Art

Catching Enigmas in a Bottle: Girls Gone Wild in Hot Oil

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“I see all the male artists, or at least all the dead ones, having so much fun painting the female form,” Hilary Harkness told Interview magazine last year. Art history is certainly loaded with dead guys reveling in women’s physicality: works like the saucy baroque masterpiece The Hunt of Diana, where Rubenesque beauties wrangle ferocious dogs, shoot birds with arrows, or simply loll about nude. Harkness updates such sapphic high jinks in Flipwreck (2004), where all-female tribes battle over a World War II beachhead—there are blonde American sailors, natives clad in coconut shell bras, Aryans with riding crops, and Japanese fly girls wearing goggles. All are slim and leggy, perfect for mortal combat and elaborate bondage rituals. While Harness’s figures may lack the anatomical rigor of past masters’, her meticulously rendered preparatory drawings—the one for
Flipwreck hangs nearby—have lovely flowing lines and emotion; the desperation of one sailor’s heroin-chic eyes comes across equally in pencil and oil.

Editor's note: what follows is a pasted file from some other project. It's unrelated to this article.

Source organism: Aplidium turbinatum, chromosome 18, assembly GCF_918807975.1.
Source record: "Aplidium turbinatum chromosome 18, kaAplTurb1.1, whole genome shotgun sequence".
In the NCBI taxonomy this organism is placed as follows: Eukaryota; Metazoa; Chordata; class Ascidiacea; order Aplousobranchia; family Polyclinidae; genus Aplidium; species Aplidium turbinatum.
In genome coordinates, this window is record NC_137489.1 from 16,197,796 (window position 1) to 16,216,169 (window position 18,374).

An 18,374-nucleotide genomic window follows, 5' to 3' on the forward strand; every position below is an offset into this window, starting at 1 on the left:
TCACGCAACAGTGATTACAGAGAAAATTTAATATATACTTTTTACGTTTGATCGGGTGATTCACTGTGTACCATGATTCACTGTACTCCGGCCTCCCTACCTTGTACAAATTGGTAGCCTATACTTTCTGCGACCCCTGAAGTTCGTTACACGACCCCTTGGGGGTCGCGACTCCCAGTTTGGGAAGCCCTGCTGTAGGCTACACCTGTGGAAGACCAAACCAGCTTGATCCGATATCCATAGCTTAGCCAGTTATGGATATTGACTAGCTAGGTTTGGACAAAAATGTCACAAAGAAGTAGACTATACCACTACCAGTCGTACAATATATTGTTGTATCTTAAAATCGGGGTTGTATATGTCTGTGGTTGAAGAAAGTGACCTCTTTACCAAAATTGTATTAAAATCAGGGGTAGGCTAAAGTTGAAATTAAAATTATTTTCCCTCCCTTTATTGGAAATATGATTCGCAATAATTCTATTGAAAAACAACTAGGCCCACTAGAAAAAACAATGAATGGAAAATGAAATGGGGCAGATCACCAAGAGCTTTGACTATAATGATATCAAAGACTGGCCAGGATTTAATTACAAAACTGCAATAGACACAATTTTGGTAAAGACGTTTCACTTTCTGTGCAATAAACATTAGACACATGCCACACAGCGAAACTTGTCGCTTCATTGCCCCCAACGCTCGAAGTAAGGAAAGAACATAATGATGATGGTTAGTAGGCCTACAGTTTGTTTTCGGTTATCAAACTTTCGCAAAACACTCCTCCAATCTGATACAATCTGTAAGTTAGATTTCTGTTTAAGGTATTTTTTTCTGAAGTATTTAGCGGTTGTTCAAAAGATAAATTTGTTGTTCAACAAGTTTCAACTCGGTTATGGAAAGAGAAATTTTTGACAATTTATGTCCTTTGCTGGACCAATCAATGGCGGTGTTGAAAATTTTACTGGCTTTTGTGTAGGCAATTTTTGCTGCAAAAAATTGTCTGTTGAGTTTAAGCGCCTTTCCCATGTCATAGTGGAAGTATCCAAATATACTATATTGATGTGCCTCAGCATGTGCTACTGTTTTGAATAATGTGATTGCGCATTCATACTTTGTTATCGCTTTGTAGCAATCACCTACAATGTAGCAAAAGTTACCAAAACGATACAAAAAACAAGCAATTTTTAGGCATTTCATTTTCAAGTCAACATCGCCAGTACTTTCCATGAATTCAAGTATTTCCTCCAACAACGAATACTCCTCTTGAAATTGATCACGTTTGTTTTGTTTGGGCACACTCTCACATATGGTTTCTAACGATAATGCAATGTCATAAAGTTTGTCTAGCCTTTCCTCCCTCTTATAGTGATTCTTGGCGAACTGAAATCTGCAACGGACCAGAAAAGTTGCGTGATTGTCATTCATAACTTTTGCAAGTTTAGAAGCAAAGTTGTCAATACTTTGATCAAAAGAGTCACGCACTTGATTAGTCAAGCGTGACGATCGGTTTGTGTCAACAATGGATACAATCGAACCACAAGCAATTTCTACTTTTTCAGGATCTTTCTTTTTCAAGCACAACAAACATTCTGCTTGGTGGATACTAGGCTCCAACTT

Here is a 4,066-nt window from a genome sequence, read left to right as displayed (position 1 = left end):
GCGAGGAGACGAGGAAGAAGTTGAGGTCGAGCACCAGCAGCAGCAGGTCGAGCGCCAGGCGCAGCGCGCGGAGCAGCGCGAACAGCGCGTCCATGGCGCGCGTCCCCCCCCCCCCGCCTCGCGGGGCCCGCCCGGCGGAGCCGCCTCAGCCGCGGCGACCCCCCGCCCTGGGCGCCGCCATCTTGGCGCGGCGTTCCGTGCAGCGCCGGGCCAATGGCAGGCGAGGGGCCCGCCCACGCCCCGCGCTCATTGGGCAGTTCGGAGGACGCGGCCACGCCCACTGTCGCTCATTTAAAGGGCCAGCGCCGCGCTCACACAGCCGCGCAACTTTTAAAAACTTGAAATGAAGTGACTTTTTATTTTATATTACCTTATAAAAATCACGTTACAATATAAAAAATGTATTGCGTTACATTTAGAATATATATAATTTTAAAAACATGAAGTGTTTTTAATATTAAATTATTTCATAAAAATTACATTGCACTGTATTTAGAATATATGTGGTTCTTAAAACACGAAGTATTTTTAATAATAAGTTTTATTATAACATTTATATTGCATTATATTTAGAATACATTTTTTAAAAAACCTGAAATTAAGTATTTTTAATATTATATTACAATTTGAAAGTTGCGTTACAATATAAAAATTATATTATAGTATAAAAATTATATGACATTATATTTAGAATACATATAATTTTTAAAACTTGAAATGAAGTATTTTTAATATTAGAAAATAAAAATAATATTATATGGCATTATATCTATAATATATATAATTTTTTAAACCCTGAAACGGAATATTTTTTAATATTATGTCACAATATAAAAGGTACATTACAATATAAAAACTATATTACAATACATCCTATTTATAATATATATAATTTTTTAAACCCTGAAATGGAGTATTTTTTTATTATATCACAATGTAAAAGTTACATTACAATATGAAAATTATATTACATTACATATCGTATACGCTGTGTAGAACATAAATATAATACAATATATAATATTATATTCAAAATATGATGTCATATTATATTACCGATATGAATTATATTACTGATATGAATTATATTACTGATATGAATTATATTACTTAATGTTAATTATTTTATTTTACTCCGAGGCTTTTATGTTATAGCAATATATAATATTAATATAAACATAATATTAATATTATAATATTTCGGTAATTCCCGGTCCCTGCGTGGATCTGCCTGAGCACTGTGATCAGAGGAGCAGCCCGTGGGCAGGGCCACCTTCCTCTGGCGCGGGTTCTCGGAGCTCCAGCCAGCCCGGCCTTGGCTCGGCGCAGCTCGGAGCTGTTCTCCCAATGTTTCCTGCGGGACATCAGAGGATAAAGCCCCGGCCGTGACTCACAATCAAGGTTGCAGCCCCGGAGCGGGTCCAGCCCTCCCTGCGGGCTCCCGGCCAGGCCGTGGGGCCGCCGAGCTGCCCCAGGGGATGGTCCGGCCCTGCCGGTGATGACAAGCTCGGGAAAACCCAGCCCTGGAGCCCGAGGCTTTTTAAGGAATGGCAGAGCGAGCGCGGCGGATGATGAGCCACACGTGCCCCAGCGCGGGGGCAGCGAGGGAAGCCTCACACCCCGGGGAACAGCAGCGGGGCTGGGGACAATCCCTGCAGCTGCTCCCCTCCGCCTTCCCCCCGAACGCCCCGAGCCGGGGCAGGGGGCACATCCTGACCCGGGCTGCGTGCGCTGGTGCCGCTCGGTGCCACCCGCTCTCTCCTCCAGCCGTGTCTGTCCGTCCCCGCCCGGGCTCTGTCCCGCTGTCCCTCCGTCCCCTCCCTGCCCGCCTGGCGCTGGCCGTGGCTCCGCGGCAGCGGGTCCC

At roughly one by two feet, Flipwreck retains Harkness’s typically intimate scale and obsessively detailed narratives. But its open-air setting is a departure from her signature cross-section views of battleships and convoluted rabbit warren interiors. These cutaways have the segmented feel of comic panels, but they are compositionally interwoven and reveal connections between characters slowly, often with rude humor. The 10-inch-square Air Raid depicts eight rooms of a gabled house populated by a bevy of supermodels. Do the servants hand-washing frills in the basement resent the brunette-on-blonde debauchery in the garden? Who are the women in the attic squatting over mirrors as they give birth? And why the retro trappings like nylons, garters, and clothes wringers, last seen during the Good War? Lacing nostalgia with decadence, Harkness commands her enigmatic art as succinctly as a ship in a bottle.